Day 5: Abra Porculla and Jaén. We need a very early start as we drive up to a low pass over the western Andes. Remnant forest patches here offer the best chance to see Piura Chat-Tyrant as well as other Tumbesian gems like Black-cowled Saltator and Bay-crowned Brush-Finch. In the afternoon, we’ll drive several hours to the town of Jaén, where we spend a single night, stopping at a stakeout for Little Inca-Finch along the way.
Day 6: Tamborapa to Moyobamba. We rise early to drive to some nice dry habitat near the village of Tamborapa. Here we should see some key Marañon endemics like Marañon Spinetail, Marañon Crescentchest, Marañon Slaty-Antshrike, Buff-bellied Tanager, and the endemic race of Black-capped Sparrow. We’ll drive through the afternoon to the town of Moyobamba in the lower east slope foothills, our base for the next two nights.
Day 7: Quebrada Mishquiyacu. We will spend the entire day birding the forested hillside slopes of the last gasp of the Andes. An eclectic mix of Amazonian and foothill species such as Fiery-throated Fruiteater, Hairy-crested Antbird, Black-and-white Tody-Flycatcher, Dusky and Chestnut-throated Spinetails, and Ash-breasted Antwren inhabit the lush quebrada. The Moyobamba area also includes some savanna like habitat, and some surprising species far from their main ranges make an appearance. We could find Cinereous-breasted Spinetail, Red-shouldered and Burnished-buff Tanagers, and a nighttime excursion may turn up a Spot-tailed Nightjar.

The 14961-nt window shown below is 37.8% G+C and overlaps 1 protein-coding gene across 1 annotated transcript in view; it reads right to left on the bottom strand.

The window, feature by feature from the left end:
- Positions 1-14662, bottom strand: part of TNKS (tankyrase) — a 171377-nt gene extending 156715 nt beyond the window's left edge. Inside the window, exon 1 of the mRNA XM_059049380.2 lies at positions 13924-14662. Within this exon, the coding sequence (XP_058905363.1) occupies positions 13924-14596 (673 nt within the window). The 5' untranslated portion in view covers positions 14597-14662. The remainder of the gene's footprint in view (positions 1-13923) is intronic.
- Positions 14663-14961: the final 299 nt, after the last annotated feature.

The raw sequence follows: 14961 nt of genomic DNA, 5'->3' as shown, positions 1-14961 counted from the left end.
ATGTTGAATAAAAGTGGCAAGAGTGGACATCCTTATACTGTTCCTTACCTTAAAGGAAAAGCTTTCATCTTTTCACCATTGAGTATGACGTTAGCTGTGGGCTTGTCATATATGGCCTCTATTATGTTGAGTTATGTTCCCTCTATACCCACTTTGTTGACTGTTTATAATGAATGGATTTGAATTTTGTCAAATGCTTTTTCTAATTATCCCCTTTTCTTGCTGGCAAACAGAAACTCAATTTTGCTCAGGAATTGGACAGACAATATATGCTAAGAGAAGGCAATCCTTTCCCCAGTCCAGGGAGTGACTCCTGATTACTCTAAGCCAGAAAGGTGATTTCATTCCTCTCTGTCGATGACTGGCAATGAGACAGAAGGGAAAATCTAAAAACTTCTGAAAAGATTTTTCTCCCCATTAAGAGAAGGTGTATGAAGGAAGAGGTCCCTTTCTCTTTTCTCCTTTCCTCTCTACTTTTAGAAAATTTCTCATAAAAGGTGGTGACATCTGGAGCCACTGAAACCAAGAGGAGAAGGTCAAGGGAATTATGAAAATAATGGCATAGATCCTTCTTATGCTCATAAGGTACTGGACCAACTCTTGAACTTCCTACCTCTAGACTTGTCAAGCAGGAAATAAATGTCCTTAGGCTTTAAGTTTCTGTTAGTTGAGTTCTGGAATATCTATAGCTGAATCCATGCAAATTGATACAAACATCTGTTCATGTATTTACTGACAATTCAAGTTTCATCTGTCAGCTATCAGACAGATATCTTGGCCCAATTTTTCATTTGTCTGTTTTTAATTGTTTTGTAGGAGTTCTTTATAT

Days 8-10: Eastern Andes. Leaving Mishquiyacu behind we will head up to the foothills higher up the road, which have their own treasures, such as Ecuadorian Piedtail, Red-ruffed Fruitcrow, White-eared Solitaire, and a rainbow of Tangara tanagers including Paradise, Green-and-gold, Golden-eared, Spotted, and Blue-necked. Later we will drive on to the mountain pass known as Abra Patricia; this area has unique elfin ridgetop forests that support numerous rare and extremely localized species, some of which were only described to science in the last 30 years. We’ve got a good chance to find Bar-winged Wood-Wren, Royal Sunangel, Lulu’s Tody-Tyrant, and Cinnamon-breasted Tody-Tyrant, and make a serious effort to see three difficult endemic antpittas, Rusty-tinged Antpitta, Chestnut Antpitta, and Ochre-fronted Antpitta. The near-mythical Long-whiskered Owlet was even seen right behind the lodge in October 2010 – who knows, maybe luck will smile upon us! Other interesting species here include Yellow-scarfed, Yellow-throated, and White-capped Tanagers, Inca Flycatcher, and Chestnut-crested Cotinga. We’ll spend three nights in a great new lodge built right at Abra Patricia.